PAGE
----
Gone midnight and I needed somewhere to press reset
Eardrums still reverberating, my mood was all wrong.
One moment was high alert, the next anger and disbelief.
What could be calmer than a graveyard? Natural shadows
from trees were a balm to a country girl who'd felt welcome
until tonight. I was used to being told it wasn't a girl's job,
heard the same banter many times over, but never been touched,
groped or assaulted until now. It's just a moment's lapse.
Instead of being first to leave, I'd mis-judged by seconds
and bunched with a crowd. Fool me once... I'd not leave my job.
I would still do what I loved. But I needed to hit stop
and refuse to rewind. Refuse the post-mortem of blame.
This wasn't my fault. The rustle of leaves reassured me.
The graves remind me history doesn't stop even if life does.
The noticeboard's Cyrillic script looks like the scrawled notes
I'd made to write my review from. A deadline looms.
But for now I have St George's Churchyard, its ambience
whispers that I can slay that dragon, I will survive tomorrow.
Diary from Holloway Jail February 1907
(Alice Hawkins 1863-1946; suffragette, wife to Alfred, mother to 6)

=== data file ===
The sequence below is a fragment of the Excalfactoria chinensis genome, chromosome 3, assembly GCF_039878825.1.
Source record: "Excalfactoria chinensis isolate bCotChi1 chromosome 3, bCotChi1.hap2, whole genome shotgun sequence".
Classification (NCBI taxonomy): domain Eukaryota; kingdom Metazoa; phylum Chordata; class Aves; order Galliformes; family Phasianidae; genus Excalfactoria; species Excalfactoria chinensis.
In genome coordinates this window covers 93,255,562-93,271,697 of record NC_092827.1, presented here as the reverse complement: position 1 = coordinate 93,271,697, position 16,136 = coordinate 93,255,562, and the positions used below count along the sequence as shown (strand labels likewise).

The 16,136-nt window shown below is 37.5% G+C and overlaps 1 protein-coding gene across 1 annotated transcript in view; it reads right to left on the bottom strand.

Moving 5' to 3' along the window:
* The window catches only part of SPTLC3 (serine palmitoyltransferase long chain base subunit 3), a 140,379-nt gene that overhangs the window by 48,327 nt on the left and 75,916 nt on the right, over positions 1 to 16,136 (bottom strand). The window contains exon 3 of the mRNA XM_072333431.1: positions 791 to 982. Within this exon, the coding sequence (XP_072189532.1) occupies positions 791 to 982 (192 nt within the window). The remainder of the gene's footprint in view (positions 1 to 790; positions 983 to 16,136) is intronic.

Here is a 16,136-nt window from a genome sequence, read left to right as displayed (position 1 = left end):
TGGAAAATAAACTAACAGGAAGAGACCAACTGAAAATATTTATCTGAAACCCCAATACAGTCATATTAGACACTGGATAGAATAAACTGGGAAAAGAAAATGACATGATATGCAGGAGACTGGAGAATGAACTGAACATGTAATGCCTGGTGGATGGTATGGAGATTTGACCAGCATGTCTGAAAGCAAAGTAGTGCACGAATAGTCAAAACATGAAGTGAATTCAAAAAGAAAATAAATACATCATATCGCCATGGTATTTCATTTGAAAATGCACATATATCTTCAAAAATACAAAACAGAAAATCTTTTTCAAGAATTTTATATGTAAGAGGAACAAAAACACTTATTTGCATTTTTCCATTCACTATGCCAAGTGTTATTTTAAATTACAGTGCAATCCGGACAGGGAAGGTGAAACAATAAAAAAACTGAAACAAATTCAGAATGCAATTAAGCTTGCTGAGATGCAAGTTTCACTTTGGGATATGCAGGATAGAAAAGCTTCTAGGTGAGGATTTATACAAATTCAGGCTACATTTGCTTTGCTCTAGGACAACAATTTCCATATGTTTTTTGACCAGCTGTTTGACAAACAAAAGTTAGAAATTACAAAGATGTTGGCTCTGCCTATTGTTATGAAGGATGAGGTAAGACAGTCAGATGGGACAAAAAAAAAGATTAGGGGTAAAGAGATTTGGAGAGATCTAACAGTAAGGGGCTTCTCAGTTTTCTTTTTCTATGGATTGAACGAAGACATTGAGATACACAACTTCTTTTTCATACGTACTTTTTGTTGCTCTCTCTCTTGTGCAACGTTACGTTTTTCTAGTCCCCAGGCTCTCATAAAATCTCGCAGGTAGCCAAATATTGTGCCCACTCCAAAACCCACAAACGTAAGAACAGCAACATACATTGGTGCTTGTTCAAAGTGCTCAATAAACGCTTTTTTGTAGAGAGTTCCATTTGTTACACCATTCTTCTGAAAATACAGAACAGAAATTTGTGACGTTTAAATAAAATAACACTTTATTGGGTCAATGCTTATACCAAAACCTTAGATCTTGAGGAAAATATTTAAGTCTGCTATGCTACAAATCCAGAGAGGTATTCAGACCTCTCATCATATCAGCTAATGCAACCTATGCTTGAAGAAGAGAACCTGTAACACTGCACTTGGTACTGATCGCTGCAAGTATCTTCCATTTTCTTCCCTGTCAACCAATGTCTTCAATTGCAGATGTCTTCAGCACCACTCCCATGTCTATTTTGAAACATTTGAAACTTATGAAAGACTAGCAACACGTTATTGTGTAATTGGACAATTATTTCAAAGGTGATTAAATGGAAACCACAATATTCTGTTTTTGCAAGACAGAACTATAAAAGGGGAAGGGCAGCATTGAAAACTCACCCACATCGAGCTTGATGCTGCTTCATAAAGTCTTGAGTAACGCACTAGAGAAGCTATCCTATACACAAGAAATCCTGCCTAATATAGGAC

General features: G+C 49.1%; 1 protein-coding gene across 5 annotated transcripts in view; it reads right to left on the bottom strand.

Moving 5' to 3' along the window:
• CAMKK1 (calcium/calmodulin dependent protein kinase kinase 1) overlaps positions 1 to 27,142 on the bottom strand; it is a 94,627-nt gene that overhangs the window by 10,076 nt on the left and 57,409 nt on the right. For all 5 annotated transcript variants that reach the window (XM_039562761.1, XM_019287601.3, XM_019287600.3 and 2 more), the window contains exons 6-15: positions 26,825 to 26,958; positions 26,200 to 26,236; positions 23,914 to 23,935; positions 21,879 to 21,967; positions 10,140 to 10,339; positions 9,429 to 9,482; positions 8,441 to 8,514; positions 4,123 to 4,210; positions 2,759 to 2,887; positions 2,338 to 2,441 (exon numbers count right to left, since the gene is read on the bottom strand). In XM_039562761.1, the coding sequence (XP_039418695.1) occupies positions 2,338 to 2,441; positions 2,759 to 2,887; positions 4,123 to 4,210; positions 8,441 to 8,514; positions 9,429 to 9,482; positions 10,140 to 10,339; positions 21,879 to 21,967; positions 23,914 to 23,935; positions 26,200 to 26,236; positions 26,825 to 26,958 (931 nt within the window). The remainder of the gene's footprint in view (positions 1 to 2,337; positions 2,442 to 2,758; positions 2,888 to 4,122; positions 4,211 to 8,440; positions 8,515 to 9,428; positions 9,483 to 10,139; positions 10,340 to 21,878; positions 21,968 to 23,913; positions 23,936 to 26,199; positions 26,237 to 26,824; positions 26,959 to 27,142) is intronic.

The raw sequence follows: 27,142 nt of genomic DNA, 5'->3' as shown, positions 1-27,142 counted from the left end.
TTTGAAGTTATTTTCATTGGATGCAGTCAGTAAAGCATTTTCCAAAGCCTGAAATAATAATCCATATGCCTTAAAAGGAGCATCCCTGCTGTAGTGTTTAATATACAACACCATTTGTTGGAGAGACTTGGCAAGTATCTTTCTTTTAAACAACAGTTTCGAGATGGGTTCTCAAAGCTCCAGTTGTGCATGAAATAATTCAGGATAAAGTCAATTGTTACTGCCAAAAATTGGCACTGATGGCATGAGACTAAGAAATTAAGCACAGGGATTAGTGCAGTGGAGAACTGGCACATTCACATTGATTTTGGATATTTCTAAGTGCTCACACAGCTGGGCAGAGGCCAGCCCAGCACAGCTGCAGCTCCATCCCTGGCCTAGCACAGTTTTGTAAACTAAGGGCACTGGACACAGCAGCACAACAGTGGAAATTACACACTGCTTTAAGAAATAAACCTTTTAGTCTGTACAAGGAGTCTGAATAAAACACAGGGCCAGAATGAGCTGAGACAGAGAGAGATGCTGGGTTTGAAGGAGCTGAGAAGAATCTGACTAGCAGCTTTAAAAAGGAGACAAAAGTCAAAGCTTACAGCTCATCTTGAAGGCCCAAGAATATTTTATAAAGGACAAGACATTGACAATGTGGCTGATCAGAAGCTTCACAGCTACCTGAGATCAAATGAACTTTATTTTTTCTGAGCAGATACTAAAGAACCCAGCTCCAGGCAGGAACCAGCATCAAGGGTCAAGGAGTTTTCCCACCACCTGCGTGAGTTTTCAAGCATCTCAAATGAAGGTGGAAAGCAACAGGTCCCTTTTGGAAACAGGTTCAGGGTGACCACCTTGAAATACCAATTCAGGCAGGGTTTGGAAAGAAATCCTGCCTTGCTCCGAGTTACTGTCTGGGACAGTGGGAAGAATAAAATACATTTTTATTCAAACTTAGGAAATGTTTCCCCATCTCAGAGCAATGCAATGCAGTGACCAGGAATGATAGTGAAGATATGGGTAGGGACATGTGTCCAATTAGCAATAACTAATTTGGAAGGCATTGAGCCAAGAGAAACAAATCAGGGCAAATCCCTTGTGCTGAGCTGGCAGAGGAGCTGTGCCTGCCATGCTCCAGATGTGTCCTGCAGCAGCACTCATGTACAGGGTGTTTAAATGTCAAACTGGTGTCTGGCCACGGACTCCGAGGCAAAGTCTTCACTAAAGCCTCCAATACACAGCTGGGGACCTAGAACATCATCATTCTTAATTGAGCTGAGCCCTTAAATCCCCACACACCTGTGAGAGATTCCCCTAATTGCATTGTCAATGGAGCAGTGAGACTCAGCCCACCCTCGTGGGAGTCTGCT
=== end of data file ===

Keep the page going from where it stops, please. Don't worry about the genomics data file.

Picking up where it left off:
6am the prison is holding its breath:
those moments before the electric lights click on.
Muscle-memory folds the two rough blankets
over the flat pillows and counterpane
while we clean and stretch out the night's cramps.
Breakfast is invariably a pint of tea and brown loaf.
Why is an equally-experienced and educated widow
and parent paid less than a childless man?
I couldn't find an answer in the Trade Unions
who didn't think of women as breadwinners.
I worked and worked but if anything happened
to Alfred, my work was worthless.
8am Chapel 10am Exercise Even damp
air is welcomed. Talk is banned so one
can only watch and guess another's crime.
Some have babies. Imagine being born
in a cage. Will they learn to sing?
11am back in cells until dinner:
haricot beans and potatoes
or pressed meat and potatoes
or suet pudding and potatoes
all with brown bread.
Refused entry when Winston Churchill
spoke at Leicester's Palace Theatre.
Alfred had to speak for me.
Without my vote, how can a politician
stand on a democratic platform?
4pm Tea is a pint of cocoa
and loaf of brown bread.
I was told, "Get back to your family."
One son joined the Army, another the Navy.
Both could vote, but me, the woman
who brought them into the world,
how could I have no say?
8pm Lights off I stretch on a mattress
where you feel everything and ache.
Room just a degree too cold to soften
the course weaves and welcome sleep.
Fresh bruises to count in the morning.
- Emma Lee